$$\eqalign{\dfrac{1}{2} &\int_0^1 \dfrac{t^{(z-1)/2}}{\sqrt{1-t}}\; dt = \dfrac{1}{2} B\left(\dfrac{1}{2}, \dfrac{z+1}{2}\right) = \dfrac{\Gamma(1/2)\Gamma((z+1)/2)}{2\; \Gamma(1+z/2)}\cr &= {\frac {\pi }{2}}-{\frac {\pi \,\ln \left( 2 \right) }{2}}z+ \left( {\frac {{\pi }^{3}}{48}}+{\frac {\pi \, \left( \ln \left( 2 \right) \right) ^{2}}{4}} \right) {z}^{2}-{\frac {\pi \, \left( 4\, \left( \ln \left( 2 \right) \right) ^{3}+{\pi }^{2}\ln \left( 2 \right) +6 \,\zeta \left( 3 \right) \right) }{48}}{z}^{3}+\ldots } $$

  • $\begingroup$ Wait!? I don't get it. Could you please elaborate a bit more Prof? Thanks. $\endgroup$ – Anastasiya-Romanova 秀 Sep 1 '14 at 16:48
  • $\begingroup$ OK, I added some details. $\endgroup$ – Robert Israel Sep 1 '14 at 17:01
  • $\begingroup$ I understand how to evaluate the right expression into a beta function but how to evaluate the left term? It doesn't ring a bell yet to me. $\endgroup$ – Anastasiya-Romanova 秀 Sep 1 '14 at 17:09
  • $\begingroup$ Thanks Prof. At least, your answer give me an idea to evaluate the integral (ô‿ô) $\endgroup$ – Anastasiya-Romanova 秀 Sep 1 '14 at 17:38
  • $\begingroup$ Aha! I understand now your solution Prof. Thanks you so much. Forgive me for noticing it so late. $\endgroup$ – Anastasiya-Romanova 秀 Sep 2 '14 at 9:00

I think I get an idea from Prof. Robert Israel's answer. Let $\cos x=\sqrt{t}$ and $dx=\dfrac{dt}{2\sqrt{t}\sqrt{1-t}}$, then \begin{align} \int_0^{\pi/2}\ln^2(\cos x)\,dx&=\frac{1}{8}\int_0^1\dfrac{\ln^2t}{\sqrt{t}\sqrt{1-t}}dt\\ &=\frac{1}{8}\lim_{x\to\frac{1}{2}}\lim_{y\to\frac{1}{2}}\frac{\partial^2}{\partial x^2}\int_0^1 t^{x-1}(1-t)^{y-1}dt\\ &=\frac{1}{8}\lim_{x\to\frac{1}{2}}\lim_{y\to\frac{1}{2}}\operatorname{B}(x,y)\left[(\Psi(x)-\Psi(x+y))^2+\Psi_1(x)-\Psi_1(x+y)\right] \end{align} where $\operatorname{B}(x,y)$ is beta function and $\Psi_k(z)$ is polygamma function. The same approach also works for $$ \int_0^{\pi/2}\ln^3(\cos x)\,dx $$ but for this one, we use third derivative of beta function.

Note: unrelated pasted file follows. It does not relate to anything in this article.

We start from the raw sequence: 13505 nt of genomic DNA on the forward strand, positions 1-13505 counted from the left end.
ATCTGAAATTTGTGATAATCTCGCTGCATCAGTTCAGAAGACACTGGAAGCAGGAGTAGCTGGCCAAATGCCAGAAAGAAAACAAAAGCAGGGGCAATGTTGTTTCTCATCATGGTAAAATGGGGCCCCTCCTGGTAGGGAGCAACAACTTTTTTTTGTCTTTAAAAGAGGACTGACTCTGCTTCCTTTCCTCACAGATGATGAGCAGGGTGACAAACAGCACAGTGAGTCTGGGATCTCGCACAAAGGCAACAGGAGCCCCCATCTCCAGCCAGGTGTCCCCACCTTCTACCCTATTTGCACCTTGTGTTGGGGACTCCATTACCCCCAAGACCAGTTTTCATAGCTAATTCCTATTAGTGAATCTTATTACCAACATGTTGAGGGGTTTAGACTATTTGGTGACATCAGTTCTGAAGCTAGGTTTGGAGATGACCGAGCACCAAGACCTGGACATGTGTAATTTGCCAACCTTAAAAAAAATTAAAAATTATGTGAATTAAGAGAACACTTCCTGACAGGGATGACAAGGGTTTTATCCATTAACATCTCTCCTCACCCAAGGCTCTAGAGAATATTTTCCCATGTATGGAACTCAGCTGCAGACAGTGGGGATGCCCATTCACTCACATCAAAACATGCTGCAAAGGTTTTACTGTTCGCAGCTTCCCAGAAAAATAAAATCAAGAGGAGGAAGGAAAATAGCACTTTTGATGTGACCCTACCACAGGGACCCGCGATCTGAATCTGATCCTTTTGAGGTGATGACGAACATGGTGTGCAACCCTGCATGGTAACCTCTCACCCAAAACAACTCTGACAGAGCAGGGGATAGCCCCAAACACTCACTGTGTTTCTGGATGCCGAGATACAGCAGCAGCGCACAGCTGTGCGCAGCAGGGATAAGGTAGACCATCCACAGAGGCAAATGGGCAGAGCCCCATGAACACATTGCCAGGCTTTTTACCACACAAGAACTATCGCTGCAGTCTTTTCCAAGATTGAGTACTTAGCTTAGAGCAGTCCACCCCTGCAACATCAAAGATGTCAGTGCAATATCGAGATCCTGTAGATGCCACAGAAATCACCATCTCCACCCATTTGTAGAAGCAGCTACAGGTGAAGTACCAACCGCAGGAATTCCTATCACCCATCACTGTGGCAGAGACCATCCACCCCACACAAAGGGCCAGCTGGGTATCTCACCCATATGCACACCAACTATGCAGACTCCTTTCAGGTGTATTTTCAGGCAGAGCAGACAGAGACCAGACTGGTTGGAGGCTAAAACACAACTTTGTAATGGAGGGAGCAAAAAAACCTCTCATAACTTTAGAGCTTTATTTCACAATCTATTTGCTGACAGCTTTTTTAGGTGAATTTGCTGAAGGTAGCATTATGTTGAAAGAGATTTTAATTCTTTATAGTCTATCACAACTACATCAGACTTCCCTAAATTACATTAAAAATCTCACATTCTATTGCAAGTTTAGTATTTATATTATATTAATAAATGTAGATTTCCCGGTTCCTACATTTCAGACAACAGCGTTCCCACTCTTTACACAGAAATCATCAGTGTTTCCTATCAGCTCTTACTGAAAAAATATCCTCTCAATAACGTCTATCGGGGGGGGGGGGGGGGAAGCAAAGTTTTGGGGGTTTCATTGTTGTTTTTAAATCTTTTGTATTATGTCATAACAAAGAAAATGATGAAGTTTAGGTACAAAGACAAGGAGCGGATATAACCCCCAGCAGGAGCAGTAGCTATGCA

• $\begingroup$ There is a typo in the ${\rm d}x$ expression. It needs an additional minus sign. $\endgroup$ – Felix Marin Sep 4 '14 at 6:22

We are all familiar with the famous Wallis integrals, $W_n=\displaystyle\int_0^\frac\pi2\sin^{n-1}x~dx=\int_0^\frac\pi2\cos^{n-1}x~dx$

$=\dfrac12B\bigg(\dfrac12,~\dfrac n2\bigg)$, see beta function for more details. It follows then that our integral is nothing

other than $W''(1)$, which can be evaluated in terms of the digamma and trigamma functions, for

arguments $\dfrac12$ and $1$. The former can be expressed as $\psi_{_0}(k+1)=H_k-\gamma$, where $\gamma\approx\dfrac1{\sqrt3}~$ is the

Euler-Mascheroni constant, and $H_k=\displaystyle\int_0^1\frac{1-x^k}{1-x~~}dx=-\int_0^1\ln\Big(1-\sqrt[^k]x\Big)~dx$ is the harmonic

. Thus, that $H_1=1$ is self-evident, and that $H_\frac12=2~(1-\ln2)$ can be shown by a simple

substitution. The values are also found here. For the latter we have $~\psi_{_1}(x)=\displaystyle\sum_{k=0}^\infty\frac1{(k+x)^2}$, which

implies $\psi_{_1}(1)=\zeta(2)=\dfrac{\pi^2}6$, and $\psi_{_1}\bigg(\dfrac12\bigg)=4\bigg(1-\dfrac14\bigg)\zeta(2)=\dfrac{\pi^2}2$. See Basel problem for more


  • $\begingroup$ Thanks for your answer Mr. Lucian, we have a same approach. +1 (✿◠‿◠) $\endgroup$ – Anastasiya-Romanova 秀 Sep 1 '14 at 17:48